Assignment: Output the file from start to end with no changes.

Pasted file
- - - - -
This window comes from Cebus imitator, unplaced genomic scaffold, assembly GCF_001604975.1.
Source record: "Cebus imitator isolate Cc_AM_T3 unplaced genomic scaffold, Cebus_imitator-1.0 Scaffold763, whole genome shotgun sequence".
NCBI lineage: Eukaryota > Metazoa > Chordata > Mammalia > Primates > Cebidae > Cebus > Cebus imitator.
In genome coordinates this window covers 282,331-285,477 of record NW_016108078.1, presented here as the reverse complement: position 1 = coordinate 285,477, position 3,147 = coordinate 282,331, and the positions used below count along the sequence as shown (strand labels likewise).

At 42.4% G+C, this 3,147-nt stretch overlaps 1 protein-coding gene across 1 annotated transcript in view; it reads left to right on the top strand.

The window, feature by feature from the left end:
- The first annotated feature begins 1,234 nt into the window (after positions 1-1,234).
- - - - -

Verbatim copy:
This window comes from Cebus imitator, unplaced genomic scaffold, assembly GCF_001604975.1.
Source record: "Cebus imitator isolate Cc_AM_T3 unplaced genomic scaffold, Cebus_imitator-1.0 Scaffold763, whole genome shotgun sequence".
NCBI lineage: Eukaryota > Metazoa > Chordata > Mammalia > Primates > Cebidae > Cebus > Cebus imitator.
In genome coordinates this window covers 282,331-285,477 of record NW_016108078.1, presented here as the reverse complement: position 1 = coordinate 285,477, position 3,147 = coordinate 282,331, and the positions used below count along the sequence as shown (strand labels likewise).

At 42.4% G+C, this 3,147-nt stretch overlaps 1 protein-coding gene across 1 annotated transcript in view; it reads left to right on the top strand.

The window, feature by feature from the left end:
- The first annotated feature begins 1,234 nt into the window (after positions 1-1,234).